Swedish hunters were given the go-ahead to hunt 36 wolves and at the beginning of this week already 28 had been shot. In addition, county Dalarna has decided for an additional seven wolves to be culled starting 24 January. So, all in all 43 wolves might be killed which is more than 10% of the population.
“This news is a setback, because by the time the case would be heard by a higher court, this season’s hunt for wolves will have already ended. But what is most disturbing is that these wolves are endangered according to EU nature laws. The decision to cull them in Sweden is therefore not based on science; it breaks laws and is therefore illegal. We call on the European Commission to ensure that Sweden puts a stop to this in the future”, says Tony Long, Director WWF European Policy Office.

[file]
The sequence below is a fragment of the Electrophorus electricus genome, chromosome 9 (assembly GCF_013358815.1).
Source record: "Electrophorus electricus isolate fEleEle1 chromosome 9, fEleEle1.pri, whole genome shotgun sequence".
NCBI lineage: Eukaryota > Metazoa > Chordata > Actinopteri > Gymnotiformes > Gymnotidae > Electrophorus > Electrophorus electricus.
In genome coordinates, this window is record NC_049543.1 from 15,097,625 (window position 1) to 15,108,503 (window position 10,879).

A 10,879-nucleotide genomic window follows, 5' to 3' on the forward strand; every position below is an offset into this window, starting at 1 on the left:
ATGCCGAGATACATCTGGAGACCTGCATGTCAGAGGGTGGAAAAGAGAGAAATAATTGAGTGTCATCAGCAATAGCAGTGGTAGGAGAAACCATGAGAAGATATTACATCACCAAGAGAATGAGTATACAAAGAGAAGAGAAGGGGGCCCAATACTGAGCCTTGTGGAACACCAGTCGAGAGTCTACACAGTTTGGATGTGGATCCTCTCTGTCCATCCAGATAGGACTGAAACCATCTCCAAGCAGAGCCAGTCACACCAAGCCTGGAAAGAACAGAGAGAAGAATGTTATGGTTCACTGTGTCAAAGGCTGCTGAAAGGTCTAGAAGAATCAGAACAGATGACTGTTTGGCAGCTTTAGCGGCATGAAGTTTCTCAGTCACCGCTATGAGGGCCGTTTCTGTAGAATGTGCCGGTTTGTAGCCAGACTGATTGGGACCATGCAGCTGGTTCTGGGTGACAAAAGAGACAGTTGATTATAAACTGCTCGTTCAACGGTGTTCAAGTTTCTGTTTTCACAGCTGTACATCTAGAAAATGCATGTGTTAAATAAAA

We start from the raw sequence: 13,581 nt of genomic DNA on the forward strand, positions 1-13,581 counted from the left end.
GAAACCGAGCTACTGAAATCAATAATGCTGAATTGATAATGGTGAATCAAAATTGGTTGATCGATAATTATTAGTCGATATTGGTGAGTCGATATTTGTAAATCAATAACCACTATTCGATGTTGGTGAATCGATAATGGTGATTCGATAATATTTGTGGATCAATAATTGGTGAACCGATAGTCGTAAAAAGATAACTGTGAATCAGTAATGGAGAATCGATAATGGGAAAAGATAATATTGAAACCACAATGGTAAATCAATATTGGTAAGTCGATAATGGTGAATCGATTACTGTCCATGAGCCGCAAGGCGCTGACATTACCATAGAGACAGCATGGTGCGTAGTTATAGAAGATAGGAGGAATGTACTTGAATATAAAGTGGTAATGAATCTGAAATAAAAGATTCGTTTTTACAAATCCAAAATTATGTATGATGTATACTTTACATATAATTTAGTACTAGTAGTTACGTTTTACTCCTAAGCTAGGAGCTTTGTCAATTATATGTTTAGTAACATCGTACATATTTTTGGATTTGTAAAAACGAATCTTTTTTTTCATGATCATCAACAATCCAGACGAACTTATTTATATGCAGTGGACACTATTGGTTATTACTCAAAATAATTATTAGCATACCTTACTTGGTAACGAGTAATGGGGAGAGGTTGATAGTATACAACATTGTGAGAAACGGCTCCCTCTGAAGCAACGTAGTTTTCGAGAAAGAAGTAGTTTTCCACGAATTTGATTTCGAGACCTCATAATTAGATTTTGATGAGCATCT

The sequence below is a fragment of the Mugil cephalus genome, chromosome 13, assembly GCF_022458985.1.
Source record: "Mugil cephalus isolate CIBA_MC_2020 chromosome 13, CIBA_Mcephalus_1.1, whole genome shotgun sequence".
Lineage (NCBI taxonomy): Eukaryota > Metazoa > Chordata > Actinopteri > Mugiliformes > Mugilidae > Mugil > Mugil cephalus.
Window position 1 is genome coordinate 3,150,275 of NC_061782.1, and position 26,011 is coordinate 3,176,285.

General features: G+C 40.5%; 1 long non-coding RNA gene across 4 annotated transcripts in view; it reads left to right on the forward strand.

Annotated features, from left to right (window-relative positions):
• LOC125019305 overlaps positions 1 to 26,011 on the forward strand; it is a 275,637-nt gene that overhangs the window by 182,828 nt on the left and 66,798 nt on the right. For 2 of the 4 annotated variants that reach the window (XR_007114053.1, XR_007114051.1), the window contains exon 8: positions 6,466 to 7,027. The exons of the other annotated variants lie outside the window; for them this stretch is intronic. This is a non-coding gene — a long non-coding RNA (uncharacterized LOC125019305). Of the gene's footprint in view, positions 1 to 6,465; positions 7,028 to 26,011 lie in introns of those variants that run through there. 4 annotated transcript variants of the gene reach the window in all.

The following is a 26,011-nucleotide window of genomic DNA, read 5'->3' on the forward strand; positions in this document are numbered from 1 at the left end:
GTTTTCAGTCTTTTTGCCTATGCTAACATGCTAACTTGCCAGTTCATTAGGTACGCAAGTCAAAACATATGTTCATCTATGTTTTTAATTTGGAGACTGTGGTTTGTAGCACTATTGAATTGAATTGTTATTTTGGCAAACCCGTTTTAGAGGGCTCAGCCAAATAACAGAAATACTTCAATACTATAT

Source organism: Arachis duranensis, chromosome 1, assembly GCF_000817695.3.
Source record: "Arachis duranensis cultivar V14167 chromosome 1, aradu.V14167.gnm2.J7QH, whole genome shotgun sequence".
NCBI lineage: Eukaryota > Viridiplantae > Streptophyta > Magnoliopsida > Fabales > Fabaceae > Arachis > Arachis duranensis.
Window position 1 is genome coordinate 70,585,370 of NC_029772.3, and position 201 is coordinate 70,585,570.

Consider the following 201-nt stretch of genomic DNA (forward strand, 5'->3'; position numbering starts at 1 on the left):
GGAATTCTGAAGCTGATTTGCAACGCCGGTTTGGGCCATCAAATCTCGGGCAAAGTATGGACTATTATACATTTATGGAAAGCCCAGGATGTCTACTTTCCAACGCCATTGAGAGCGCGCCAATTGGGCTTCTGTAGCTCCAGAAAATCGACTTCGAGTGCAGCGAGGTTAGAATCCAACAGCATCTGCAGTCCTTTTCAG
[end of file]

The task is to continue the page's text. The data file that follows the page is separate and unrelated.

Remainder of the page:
The wolf is protected by EU law but rooted in prejudice a rising tide of hostility is encouraging some politicians to push to kill it. France approved a cull of up to 40 wolves following protests last year. When Germany’s wolf population red wolf 60 packs, its agriculture minister recently argued that numbers must be regulated by culling. Finland has culled its wolf population down to 150, and this winter Norway is slaughtering about half of its wolf population of less than 100 animals.
This winter Belgium recorded its first wild wolf in more than a century, marking the return of the animal across continental Europe after decades of absence. Over-hunting, the clearing of forests and urban sprawl caused wolf disappearance from most of Western Europe since the beginning of the XX century. Romania is one of the European countries where the wolf never disappeared, but while it kept a territory here, its presence is not without challenges, Romanian Insider reports.